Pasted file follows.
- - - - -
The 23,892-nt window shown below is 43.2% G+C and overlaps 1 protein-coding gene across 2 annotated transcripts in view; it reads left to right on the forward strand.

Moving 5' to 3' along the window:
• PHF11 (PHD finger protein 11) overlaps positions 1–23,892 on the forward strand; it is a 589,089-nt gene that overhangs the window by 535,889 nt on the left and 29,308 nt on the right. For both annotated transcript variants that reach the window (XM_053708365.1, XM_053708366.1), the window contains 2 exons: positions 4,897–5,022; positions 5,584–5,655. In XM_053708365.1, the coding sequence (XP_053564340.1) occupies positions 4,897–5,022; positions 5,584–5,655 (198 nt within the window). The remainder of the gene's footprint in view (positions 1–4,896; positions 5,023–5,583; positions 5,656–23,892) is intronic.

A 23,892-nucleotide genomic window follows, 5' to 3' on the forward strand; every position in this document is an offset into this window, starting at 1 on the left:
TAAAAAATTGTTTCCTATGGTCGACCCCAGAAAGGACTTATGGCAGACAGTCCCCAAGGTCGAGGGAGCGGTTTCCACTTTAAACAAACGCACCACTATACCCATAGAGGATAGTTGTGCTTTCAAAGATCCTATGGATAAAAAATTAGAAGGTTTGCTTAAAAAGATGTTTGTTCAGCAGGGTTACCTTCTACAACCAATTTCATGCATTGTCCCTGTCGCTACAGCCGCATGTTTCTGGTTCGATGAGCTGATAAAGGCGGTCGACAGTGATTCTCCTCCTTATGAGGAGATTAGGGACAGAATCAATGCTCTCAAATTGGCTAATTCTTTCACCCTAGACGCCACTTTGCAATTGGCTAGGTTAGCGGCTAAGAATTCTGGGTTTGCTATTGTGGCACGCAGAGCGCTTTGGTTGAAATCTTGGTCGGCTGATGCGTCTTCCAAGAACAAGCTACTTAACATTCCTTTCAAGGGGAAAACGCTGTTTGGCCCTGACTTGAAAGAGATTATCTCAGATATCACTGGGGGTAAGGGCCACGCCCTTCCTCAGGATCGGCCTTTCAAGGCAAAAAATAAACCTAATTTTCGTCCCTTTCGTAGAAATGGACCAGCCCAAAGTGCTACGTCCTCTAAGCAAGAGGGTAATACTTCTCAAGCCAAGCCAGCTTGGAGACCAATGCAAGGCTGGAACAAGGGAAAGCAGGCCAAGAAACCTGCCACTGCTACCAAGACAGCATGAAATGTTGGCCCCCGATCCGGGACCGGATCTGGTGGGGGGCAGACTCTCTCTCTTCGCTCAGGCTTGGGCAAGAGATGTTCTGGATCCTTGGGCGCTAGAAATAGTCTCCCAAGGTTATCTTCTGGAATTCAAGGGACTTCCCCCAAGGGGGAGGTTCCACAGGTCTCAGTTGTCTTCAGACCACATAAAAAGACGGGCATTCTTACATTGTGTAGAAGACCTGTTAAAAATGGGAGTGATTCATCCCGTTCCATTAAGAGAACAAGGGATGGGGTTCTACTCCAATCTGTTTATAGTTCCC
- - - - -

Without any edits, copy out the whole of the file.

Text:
The 23,892-nt window shown below is 43.2% G+C and overlaps 1 protein-coding gene across 2 annotated transcripts in view; it reads left to right on the forward strand.

Moving 5' to 3' along the window:
• PHF11 (PHD finger protein 11) overlaps positions 1–23,892 on the forward strand; it is a 589,089-nt gene that overhangs the window by 535,889 nt on the left and 29,308 nt on the right. For both annotated transcript variants that reach the window (XM_053708365.1, XM_053708366.1), the window contains 2 exons: positions 4,897–5,022; positions 5,584–5,655. In XM_053708365.1, the coding sequence (XP_053564340.1) occupies positions 4,897–5,022; positions 5,584–5,655 (198 nt within the window). The remainder of the gene's footprint in view (positions 1–4,896; positions 5,023–5,583; positions 5,656–23,892) is intronic.

A 23,892-nucleotide genomic window follows, 5' to 3' on the forward strand; every position in this document is an offset into this window, starting at 1 on the left:
TAAAAAATTGTTTCCTATGGTCGACCCCAGAAAGGACTTATGGCAGACAGTCCCCAAGGTCGAGGGAGCGGTTTCCACTTTAAACAAACGCACCACTATACCCATAGAGGATAGTTGTGCTTTCAAAGATCCTATGGATAAAAAATTAGAAGGTTTGCTTAAAAAGATGTTTGTTCAGCAGGGTTACCTTCTACAACCAATTTCATGCATTGTCCCTGTCGCTACAGCCGCATGTTTCTGGTTCGATGAGCTGATAAAGGCGGTCGACAGTGATTCTCCTCCTTATGAGGAGATTAGGGACAGAATCAATGCTCTCAAATTGGCTAATTCTTTCACCCTAGACGCCACTTTGCAATTGGCTAGGTTAGCGGCTAAGAATTCTGGGTTTGCTATTGTGGCACGCAGAGCGCTTTGGTTGAAATCTTGGTCGGCTGATGCGTCTTCCAAGAACAAGCTACTTAACATTCCTTTCAAGGGGAAAACGCTGTTTGGCCCTGACTTGAAAGAGATTATCTCAGATATCACTGGGGGTAAGGGCCACGCCCTTCCTCAGGATCGGCCTTTCAAGGCAAAAAATAAACCTAATTTTCGTCCCTTTCGTAGAAATGGACCAGCCCAAAGTGCTACGTCCTCTAAGCAAGAGGGTAATACTTCTCAAGCCAAGCCAGCTTGGAGACCAATGCAAGGCTGGAACAAGGGAAAGCAGGCCAAGAAACCTGCCACTGCTACCAAGACAGCATGAAATGTTGGCCCCCGATCCGGGACCGGATCTGGTGGGGGGCAGACTCTCTCTCTTCGCTCAGGCTTGGGCAAGAGATGTTCTGGATCCTTGGGCGCTAGAAATAGTCTCCCAAGGTTATCTTCTGGAATTCAAGGGACTTCCCCCAAGGGGGAGGTTCCACAGGTCTCAGTTGTCTTCAGACCACATAAAAAGACGGGCATTCTTACATTGTGTAGAAGACCTGTTAAAAATGGGAGTGATTCATCCCGTTCCATTAAGAGAACAAGGGATGGGGTTCTACTCCAATCTGTTTATAGTTCCC